Here is the paper that was presented at the ISEC IEEE STE(a)M Conference held at Princeton U over Spring Break.
Here is the paper that was presented at the ISEC IEEE STE(a)M Conference held at Princeton U over Spring Break.
Almost exactly one year ago, two individuals were extremely generous and took time to write a letter of proposal. PLEASE CLICK !!
Since then, SMART Technologies donated 7 Interactive Flat Panels and 2 KAPP Boards. Nureva installed a 20ft SPAN Interactive Wall system.
My vision from a decade ago is almost complete. All I need now if for students to have their own connected devices and upgraded computers that will run today’s software.
Thank you to all of you who have contributed over the years.
RHS Engineering Brightness students attended the IEEE Integrated STEM conference at Princeton University in New Jersey. The theme of the conference is around how we can merge the arts and sciences together FOR PURPOSE. When you say for Purpose, that has many different definitions for many different people.
There is also the collaboration between an elementary school in the UK, a middle school in the US and a high school in Canada. There is the idea of using Philanthropy for motivation for learning. Different audience members would want to hear different stories. We practiced handing out business cards and how to tag team delegates. Two students could chat with one group while the other two students await to engage another group when they arrive. The learning is not about science, but about communications.
The second lesson came from watching the presentation before mine. Each talk was scheduled for 15 min. Mine was about to begin and the previous group was still going strong. Five minutes into my time, they handed the mic over to the last member of their group who then rambled for an additional 7 minutes about little. It was frustrating to the audience, disrespectful of the other speakers and interfered with the whole day’s schedule. My students found it surprising that they had not practiced to know the time. Their teachers cut them off when time is up. Now it makes sense why. My talk was practiced at 14 min and the actual talk took only 12 min.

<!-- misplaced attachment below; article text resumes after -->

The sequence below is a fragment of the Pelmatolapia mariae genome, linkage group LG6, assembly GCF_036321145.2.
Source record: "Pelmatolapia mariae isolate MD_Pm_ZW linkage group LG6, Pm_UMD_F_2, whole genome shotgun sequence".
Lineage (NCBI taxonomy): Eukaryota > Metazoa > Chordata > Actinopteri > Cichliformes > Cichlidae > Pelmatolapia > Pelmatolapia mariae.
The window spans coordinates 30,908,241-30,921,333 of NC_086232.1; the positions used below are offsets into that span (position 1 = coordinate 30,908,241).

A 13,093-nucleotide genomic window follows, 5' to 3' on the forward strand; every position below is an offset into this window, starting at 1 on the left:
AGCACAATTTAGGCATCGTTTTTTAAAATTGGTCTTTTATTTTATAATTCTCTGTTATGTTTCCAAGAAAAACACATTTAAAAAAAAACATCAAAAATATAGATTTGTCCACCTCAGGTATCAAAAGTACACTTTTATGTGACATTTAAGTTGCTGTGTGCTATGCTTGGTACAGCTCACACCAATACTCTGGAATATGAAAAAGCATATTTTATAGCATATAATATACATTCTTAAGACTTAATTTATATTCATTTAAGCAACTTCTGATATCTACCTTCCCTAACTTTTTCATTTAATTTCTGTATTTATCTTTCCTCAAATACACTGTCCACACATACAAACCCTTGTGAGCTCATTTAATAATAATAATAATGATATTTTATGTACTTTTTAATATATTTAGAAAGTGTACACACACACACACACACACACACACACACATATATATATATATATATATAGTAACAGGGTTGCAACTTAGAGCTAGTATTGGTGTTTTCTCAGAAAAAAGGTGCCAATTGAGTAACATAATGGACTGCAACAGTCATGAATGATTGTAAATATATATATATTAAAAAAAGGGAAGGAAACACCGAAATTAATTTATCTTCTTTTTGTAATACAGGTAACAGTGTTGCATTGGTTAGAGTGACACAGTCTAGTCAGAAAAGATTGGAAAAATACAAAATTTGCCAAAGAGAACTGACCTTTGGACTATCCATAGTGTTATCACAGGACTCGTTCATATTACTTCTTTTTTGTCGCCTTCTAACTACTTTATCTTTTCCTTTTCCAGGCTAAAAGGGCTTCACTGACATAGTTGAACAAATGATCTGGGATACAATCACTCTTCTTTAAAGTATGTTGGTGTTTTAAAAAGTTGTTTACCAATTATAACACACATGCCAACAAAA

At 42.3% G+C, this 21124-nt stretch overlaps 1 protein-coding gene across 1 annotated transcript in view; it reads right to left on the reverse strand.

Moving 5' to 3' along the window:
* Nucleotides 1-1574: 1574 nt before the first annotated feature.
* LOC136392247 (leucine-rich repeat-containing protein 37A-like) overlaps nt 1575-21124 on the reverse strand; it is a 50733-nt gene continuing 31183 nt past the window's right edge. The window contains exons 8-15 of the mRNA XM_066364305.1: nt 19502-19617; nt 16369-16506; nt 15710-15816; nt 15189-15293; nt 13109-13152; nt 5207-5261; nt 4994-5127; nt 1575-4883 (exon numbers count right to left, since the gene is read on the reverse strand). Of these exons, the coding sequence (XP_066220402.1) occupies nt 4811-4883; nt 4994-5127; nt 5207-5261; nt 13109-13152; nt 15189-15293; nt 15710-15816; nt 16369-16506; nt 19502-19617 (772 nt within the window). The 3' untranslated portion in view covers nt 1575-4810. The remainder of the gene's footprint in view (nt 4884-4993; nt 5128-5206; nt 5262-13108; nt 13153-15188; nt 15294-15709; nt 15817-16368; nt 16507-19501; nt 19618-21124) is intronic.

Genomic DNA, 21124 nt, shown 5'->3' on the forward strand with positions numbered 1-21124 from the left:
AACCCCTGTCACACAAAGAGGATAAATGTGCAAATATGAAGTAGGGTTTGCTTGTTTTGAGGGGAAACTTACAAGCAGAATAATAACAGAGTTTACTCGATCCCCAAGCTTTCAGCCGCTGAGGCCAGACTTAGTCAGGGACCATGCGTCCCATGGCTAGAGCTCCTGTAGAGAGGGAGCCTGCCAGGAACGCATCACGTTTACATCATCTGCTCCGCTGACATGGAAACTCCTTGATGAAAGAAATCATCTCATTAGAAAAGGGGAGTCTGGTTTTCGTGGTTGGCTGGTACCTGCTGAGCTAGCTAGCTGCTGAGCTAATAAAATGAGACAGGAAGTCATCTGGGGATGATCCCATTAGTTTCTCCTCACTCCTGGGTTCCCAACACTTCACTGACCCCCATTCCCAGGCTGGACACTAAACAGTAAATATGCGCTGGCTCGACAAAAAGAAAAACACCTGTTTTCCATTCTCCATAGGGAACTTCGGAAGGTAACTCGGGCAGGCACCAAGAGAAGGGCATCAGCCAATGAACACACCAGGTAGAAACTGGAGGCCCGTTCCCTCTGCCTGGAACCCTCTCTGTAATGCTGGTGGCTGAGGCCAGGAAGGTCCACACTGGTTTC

The third lesson came from the placement of their poster. They were at the Friendship Center early and had their choice of poster placement. Location, location, location. They chose the board directly beside one of the exhibitors, right at the Y in the hall. As participants came down the hall from the meal and bathrooms on the way to the stairs, their poster was the first one in line. They received a bunch of traffic. Although they were tasked with getting rid of all of their business cards, there were fewer delegates than expected, although quality was important. They had great discussions.
The fourth lesson came from a PhD candidate in communications. Their poster told a story with few words and lots of pics, large font with high contrast. They were praised for their poster as compared to a lab report on a large piece of paper. There is a time and place for both styles. If you are in front of the poster, so many words are not necessary.
Many of the delegates sought me out of the masses to congratulate me on my students. They told an engaging story in a logical manner with competence and confidence. It was so wonderful to see different personalities take hold. One student who turns bright red in answering a question in class all of a sudden came to life, was animated, good pacing, looked people in the eye, and spoke as opposed to reciting. Some ot the other students already had that ability. It was also interesting to see that some who are vocal in the small peer group took a quieter behind the scene role in the crowd.
At the end of the day, it was VERY empowering for them. They saw how the many different disciplines are required. I cannot just be a science, or engineering or arts person. All talents are needed. They also figured out that they can compete with the world’s best. Small town New Brunswick Education belongs at prestigious Ivey League schools, despite what they sometimes hear from the media and their friends.
RHS Engineering Brightness students attended the IEEE Integrated STEM conference at Princeton University in New Jersey. The theme of the conference is around how we can merge the arts and sciences together FOR PURPOSE. When you say for Purpose, that has many different definitions for many different people. I find it interesting that we write it as an acronym with S.T.E.M as opposed to a single word like STEM, STEAM or ESHTEAM. I wonder if the periods between the letters are part of our subconscious that wants to keep each piece in their own silo. Is the “A” in STEAM just an add on to STEM or is it an integral part that makes something fundamentally different?
Is STEM by itself move us towards Einstein’s quote?